Falling on the tenth day of the holy month of Dhu al-Hijjah, Eid al-Adha or Bakrid is the “Festival of Sacrifice” and coincides with the Haj pilgrimage from Medina to Mecca. It is celebrated by sacrificing an animal – it could be a camel, buffalo, cow or lamb.
Earlier, in the patch of land between the Jama Masjid and the road leading up to the Red Fort, hundreds of livestock owners, mostly from Uttar Pradesh and Rajasthan, would come to Delhi to sell their animals.
In the last two years, however, they have incurred major losses. With the recent rise in lynching incidents, fear has gripped these sellers and they have to observe caution while doing business. Ali Mohammed Khan, who is from Haryana’s Mewat, told The Wire that “First it was the demonetisation and then lynchings that made our lives difficult. Business has gone down, [and now there are] very low margins”. Since they mostly deal in cash, they were badly hit by the November 2016 note ban, the effects of which resonated for over a year.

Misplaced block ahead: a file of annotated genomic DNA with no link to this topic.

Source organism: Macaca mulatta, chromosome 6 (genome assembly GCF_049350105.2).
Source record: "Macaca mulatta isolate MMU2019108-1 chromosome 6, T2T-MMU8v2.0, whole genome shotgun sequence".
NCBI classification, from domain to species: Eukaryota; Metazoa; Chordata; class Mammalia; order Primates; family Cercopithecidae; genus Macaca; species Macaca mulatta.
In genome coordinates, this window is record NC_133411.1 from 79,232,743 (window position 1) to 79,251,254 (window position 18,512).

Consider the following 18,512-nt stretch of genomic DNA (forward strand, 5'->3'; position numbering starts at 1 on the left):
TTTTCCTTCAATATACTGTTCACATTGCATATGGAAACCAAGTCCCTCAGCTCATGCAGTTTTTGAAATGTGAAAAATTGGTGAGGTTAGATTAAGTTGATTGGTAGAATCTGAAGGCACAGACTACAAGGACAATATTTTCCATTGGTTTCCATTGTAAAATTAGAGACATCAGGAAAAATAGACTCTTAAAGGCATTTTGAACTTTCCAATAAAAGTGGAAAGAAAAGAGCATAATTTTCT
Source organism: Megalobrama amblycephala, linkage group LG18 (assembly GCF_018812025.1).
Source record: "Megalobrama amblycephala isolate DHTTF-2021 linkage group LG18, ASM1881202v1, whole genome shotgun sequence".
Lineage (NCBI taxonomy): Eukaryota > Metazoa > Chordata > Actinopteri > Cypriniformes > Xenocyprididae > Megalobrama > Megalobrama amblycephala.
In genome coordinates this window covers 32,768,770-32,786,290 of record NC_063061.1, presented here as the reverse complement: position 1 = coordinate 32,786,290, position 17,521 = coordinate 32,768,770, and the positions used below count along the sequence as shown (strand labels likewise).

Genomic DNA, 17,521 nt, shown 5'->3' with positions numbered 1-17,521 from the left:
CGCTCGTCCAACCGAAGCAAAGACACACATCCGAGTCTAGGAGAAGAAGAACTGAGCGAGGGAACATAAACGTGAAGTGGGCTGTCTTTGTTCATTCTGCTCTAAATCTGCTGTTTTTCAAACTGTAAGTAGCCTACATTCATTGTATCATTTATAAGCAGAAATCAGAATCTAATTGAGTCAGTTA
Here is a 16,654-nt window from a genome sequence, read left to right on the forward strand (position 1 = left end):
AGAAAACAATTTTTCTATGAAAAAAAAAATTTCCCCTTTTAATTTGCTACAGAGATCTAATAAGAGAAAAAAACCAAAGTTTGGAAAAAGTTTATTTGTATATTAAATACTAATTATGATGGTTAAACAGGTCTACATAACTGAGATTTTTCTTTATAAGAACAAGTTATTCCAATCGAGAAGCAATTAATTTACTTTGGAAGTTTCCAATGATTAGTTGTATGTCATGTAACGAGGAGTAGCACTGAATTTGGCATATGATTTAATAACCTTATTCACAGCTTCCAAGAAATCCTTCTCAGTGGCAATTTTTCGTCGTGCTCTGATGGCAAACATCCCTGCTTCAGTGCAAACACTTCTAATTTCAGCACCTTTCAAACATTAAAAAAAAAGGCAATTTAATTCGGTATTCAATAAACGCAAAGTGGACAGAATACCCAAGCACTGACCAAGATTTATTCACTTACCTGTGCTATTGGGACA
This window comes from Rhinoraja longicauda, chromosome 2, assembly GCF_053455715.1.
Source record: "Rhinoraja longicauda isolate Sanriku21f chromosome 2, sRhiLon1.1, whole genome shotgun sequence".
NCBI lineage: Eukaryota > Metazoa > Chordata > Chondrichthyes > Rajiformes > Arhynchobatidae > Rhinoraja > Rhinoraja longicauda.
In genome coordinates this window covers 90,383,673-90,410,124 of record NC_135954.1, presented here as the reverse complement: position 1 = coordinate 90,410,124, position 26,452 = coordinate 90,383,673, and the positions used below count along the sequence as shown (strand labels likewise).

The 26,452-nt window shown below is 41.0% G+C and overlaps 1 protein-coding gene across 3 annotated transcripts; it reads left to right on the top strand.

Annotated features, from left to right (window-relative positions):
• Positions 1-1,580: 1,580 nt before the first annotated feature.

Earlier, till as recently as four years ago, camels and buffalos were sold. Camels were displayed bang opposite the Red Fort. But since the attacks on Mohammad Akhlaq, Pehlu Khan, Junaid and many more across the country, these Muslim traders have restricted only to selling lambs and goats. However, most of them say the demand for bigger animals is higher.
This year, due to security concerns at the Red Fort, authorities turned away many sellers who wanted to set up a temporary market there. But Eid must be celebrated and the animal must be slaughtered. So the tradition goes on.
All photos by Shome Basu.